This paper empirically examines whether aid recipients adopt donor preferences by voting more frequently with donors in United Nations General Assembly roll call votes after receiving foreign aid. This analysis extends the literature exploring whether foreign aid influences the political relationship between aid donors and recipients in two ways. First, it expands the donor countries considered. While most previous research focuses exclusively on the United States, this paper considers each of the 22 members of the DevelopmentAssistanceCommittee (DAC). 1 Second, this paper tests the long-run political influence by collapsing the yearly panel into three-year averages and comparing the results to the basic model. The empirical results provide evidence that Canada, France, Spain, and the United Kingdom exhibit a positive relationship between voting coincidence and foreign aid distribution. The results also show a positive relationship between voting coincidence and aid for the United States, but only in the long run when the yearly panels are collapsed into three-year averages. The latter result may provide an explanation for why previous studies find mixed results as to whether the United States uses aid for political support. The results are robust to the inclusion of measures of economic power, military power, dependence on foreign support, and international trade patterns.
This paper examines on a panel of 22 OECD DevelopmentAssistanceCommittee countries whether fragmentation of executive power and the degree of competition in the legislative branch of government increases the amount of tied aid over the 1979-2009 period. Fragmentation and competition are broadly defined as the degree to which the costs of a dollar of aid expenditure are internalized by decision makers and the relative strength of the government’s position vis-à-vis legislative composition respectively. The empirical results show tied aid, both in levels and as a percentage of total aid, increases as the number of decision makers within the government increases and decreases as the proportion of excess seats a governing coalition holds above a simple majority increases.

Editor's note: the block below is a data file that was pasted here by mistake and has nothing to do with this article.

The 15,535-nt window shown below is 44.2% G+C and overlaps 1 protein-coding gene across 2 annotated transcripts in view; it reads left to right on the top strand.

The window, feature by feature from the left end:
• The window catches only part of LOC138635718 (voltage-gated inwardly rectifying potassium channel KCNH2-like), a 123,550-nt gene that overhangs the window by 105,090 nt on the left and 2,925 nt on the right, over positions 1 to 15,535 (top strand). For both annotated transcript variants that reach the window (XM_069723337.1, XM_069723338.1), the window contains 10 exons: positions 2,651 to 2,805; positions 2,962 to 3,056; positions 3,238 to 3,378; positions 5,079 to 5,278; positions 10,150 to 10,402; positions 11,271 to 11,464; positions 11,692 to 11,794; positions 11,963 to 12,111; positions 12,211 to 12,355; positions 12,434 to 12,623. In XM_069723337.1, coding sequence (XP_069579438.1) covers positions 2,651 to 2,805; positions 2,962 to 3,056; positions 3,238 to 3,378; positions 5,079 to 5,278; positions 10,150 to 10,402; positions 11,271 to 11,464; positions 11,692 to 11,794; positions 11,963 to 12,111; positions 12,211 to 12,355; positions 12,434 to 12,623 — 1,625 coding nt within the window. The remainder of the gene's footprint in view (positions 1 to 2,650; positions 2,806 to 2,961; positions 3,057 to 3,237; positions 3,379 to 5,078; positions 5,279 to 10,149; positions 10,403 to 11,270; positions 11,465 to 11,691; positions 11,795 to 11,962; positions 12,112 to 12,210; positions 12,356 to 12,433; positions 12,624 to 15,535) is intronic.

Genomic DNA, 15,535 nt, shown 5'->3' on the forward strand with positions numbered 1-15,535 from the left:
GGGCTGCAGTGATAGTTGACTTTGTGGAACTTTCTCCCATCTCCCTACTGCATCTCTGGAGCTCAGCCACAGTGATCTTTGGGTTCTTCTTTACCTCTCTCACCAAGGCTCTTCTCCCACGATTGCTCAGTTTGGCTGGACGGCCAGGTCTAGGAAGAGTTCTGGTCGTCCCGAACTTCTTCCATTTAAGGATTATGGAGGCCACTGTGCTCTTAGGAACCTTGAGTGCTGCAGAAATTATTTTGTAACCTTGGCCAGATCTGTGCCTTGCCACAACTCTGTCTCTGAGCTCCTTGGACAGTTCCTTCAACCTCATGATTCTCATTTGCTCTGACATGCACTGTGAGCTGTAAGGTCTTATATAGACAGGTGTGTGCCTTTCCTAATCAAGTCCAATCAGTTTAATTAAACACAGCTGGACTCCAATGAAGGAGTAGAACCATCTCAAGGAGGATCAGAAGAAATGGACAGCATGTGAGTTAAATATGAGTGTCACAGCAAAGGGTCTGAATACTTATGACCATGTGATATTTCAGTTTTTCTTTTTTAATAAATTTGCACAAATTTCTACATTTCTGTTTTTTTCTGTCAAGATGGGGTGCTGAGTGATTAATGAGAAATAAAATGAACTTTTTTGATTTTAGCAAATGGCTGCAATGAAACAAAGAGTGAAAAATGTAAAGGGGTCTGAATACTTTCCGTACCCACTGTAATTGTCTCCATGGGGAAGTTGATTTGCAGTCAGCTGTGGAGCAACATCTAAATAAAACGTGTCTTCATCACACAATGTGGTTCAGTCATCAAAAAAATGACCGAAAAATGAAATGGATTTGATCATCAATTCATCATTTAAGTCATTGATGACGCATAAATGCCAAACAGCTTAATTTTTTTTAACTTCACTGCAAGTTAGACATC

One of the problems built into the DAC philosophy is that ODA volume is calculated on net terms rather than gross; the loan repayment from recipient countries is deducted from the total ODA volume. This can be a real dilemma, because donors providing loan aid need to increase gross flows faster than the repayment flows in order not to prevent total loan amount becoming negative, even when effective loan projects may not be found (Carey, interview, 2012). According to a former Development Co-operation Directorate (DCD) director, this is why most DAC members stopped loan schemes, but he personally thinks defining ODA in gross terms may reflect the real level of burden sharing among donors (ibid). The way that ODA is calculated together with its definition has given an impression that grant aid is superior to loan aid. If we can call this a norm then it is not fully compatible with Japanese ODA, which is more experienced with loan aid especially in Asian region. As Carey says, the definition of ODA is an international political game, where power and interests are involved (interview, 2012), in which members make a calculation about who gains and who loses. In this regard, Japan is a loser. In 2011, the total recovered amount of Japanese bilateral loan aid from recipient countries was US$ 9,334 million, which exceeded the total amount of Japanese bilateral loan aid of US$ 7,614 million (Ministry of Foreign Affairs (MoFA), 2012). Therefore, in net terms, Japan’s bilateral loan aid amount was negative. 3